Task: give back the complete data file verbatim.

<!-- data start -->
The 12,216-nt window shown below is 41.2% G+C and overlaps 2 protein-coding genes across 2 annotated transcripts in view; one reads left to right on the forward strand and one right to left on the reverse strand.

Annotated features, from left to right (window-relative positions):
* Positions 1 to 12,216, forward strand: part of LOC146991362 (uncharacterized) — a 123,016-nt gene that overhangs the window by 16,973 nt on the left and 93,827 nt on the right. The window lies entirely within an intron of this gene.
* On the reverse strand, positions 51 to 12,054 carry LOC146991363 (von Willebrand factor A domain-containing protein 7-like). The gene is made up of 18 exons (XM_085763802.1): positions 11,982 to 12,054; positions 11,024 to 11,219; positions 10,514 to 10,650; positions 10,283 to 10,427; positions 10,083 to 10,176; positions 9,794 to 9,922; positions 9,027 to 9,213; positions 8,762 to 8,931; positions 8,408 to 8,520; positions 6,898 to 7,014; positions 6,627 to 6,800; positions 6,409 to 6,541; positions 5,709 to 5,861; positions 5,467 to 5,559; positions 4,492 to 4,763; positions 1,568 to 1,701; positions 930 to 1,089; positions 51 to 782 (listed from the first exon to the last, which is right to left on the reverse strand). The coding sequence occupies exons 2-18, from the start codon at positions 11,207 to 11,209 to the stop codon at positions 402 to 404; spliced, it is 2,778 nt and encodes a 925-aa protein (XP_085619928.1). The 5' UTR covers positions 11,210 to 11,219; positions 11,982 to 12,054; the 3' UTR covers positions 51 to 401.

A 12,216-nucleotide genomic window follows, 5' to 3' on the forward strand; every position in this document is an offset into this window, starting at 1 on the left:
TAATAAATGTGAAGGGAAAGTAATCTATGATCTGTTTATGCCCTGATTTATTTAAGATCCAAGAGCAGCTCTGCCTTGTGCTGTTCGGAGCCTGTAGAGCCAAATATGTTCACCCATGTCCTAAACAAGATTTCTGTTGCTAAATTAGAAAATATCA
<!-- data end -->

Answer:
The 12,216-nt window shown below is 41.2% G+C and overlaps 2 protein-coding genes across 2 annotated transcripts in view; one reads left to right on the forward strand and one right to left on the reverse strand.

Annotated features, from left to right (window-relative positions):
* Positions 1 to 12,216, forward strand: part of LOC146991362 (uncharacterized) — a 123,016-nt gene that overhangs the window by 16,973 nt on the left and 93,827 nt on the right. The window lies entirely within an intron of this gene.
* On the reverse strand, positions 51 to 12,054 carry LOC146991363 (von Willebrand factor A domain-containing protein 7-like). The gene is made up of 18 exons (XM_085763802.1): positions 11,982 to 12,054; positions 11,024 to 11,219; positions 10,514 to 10,650; positions 10,283 to 10,427; positions 10,083 to 10,176; positions 9,794 to 9,922; positions 9,027 to 9,213; positions 8,762 to 8,931; positions 8,408 to 8,520; positions 6,898 to 7,014; positions 6,627 to 6,800; positions 6,409 to 6,541; positions 5,709 to 5,861; positions 5,467 to 5,559; positions 4,492 to 4,763; positions 1,568 to 1,701; positions 930 to 1,089; positions 51 to 782 (listed from the first exon to the last, which is right to left on the reverse strand). The coding sequence occupies exons 2-18, from the start codon at positions 11,207 to 11,209 to the stop codon at positions 402 to 404; spliced, it is 2,778 nt and encodes a 925-aa protein (XP_085619928.1). The 5' UTR covers positions 11,210 to 11,219; positions 11,982 to 12,054; the 3' UTR covers positions 51 to 401.

A 12,216-nucleotide genomic window follows, 5' to 3' on the forward strand; every position in this document is an offset into this window, starting at 1 on the left:
TAATAAATGTGAAGGGAAAGTAATCTATGATCTGTTTATGCCCTGATTTATTTAAGATCCAAGAGCAGCTCTGCCTTGTGCTGTTCGGAGCCTGTAGAGCCAAATATGTTCACCCATGTCCTAAACAAGATTTCTGTTGCTAAATTAGAAAATATCA